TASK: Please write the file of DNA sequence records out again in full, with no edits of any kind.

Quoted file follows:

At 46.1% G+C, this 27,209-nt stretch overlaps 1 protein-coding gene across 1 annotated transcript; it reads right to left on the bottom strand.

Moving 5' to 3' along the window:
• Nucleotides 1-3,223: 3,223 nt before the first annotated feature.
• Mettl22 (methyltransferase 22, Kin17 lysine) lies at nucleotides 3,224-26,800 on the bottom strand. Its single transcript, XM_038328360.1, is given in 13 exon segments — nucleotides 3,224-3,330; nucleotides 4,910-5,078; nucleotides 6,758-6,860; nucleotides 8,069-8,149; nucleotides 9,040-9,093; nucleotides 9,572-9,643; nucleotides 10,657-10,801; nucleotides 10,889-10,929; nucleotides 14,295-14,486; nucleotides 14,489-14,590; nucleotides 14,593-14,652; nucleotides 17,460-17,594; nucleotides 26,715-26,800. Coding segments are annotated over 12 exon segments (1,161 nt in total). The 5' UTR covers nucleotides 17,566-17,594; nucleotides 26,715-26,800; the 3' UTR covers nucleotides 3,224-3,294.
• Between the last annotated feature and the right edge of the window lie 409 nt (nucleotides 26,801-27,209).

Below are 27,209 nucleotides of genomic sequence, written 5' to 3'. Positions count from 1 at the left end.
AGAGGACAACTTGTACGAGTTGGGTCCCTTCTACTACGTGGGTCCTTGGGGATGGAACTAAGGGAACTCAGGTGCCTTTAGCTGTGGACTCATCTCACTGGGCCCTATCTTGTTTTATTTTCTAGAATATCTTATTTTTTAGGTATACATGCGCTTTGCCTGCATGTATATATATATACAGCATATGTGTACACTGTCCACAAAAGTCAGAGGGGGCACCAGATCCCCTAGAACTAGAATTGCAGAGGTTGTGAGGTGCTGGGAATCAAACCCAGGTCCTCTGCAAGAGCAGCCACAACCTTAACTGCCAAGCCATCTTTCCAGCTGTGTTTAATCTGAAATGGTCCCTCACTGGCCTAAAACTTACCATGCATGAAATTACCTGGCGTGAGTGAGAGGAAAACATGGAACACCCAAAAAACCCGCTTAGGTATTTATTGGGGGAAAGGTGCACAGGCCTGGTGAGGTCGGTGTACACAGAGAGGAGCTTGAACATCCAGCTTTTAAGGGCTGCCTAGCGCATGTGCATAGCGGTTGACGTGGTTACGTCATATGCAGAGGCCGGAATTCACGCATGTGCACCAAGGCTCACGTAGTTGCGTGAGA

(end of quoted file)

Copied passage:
At 46.1% G+C, this 27,209-nt stretch overlaps 1 protein-coding gene across 1 annotated transcript; it reads right to left on the bottom strand.

Moving 5' to 3' along the window:
• Nucleotides 1-3,223: 3,223 nt before the first annotated feature.
• Mettl22 (methyltransferase 22, Kin17 lysine) lies at nucleotides 3,224-26,800 on the bottom strand. Its single transcript, XM_038328360.1, is given in 13 exon segments — nucleotides 3,224-3,330; nucleotides 4,910-5,078; nucleotides 6,758-6,860; nucleotides 8,069-8,149; nucleotides 9,040-9,093; nucleotides 9,572-9,643; nucleotides 10,657-10,801; nucleotides 10,889-10,929; nucleotides 14,295-14,486; nucleotides 14,489-14,590; nucleotides 14,593-14,652; nucleotides 17,460-17,594; nucleotides 26,715-26,800. Coding segments are annotated over 12 exon segments (1,161 nt in total). The 5' UTR covers nucleotides 17,566-17,594; nucleotides 26,715-26,800; the 3' UTR covers nucleotides 3,224-3,294.
• Between the last annotated feature and the right edge of the window lie 409 nt (nucleotides 26,801-27,209).

Below are 27,209 nucleotides of genomic sequence, written 5' to 3'. Positions count from 1 at the left end.
AGAGGACAACTTGTACGAGTTGGGTCCCTTCTACTACGTGGGTCCTTGGGGATGGAACTAAGGGAACTCAGGTGCCTTTAGCTGTGGACTCATCTCACTGGGCCCTATCTTGTTTTATTTTCTAGAATATCTTATTTTTTAGGTATACATGCGCTTTGCCTGCATGTATATATATATACAGCATATGTGTACACTGTCCACAAAAGTCAGAGGGGGCACCAGATCCCCTAGAACTAGAATTGCAGAGGTTGTGAGGTGCTGGGAATCAAACCCAGGTCCTCTGCAAGAGCAGCCACAACCTTAACTGCCAAGCCATCTTTCCAGCTGTGTTTAATCTGAAATGGTCCCTCACTGGCCTAAAACTTACCATGCATGAAATTACCTGGCGTGAGTGAGAGGAAAACATGGAACACCCAAAAAACCCGCTTAGGTATTTATTGGGGGAAAGGTGCACAGGCCTGGTGAGGTCGGTGTACACAGAGAGGAGCTTGAACATCCAGCTTTTAAGGGCTGCCTAGCGCATGTGCATAGCGGTTGACGTGGTTACGTCATATGCAGAGGCCGGAATTCACGCATGTGCACCAAGGCTCACGTAGTTGCGTGAGA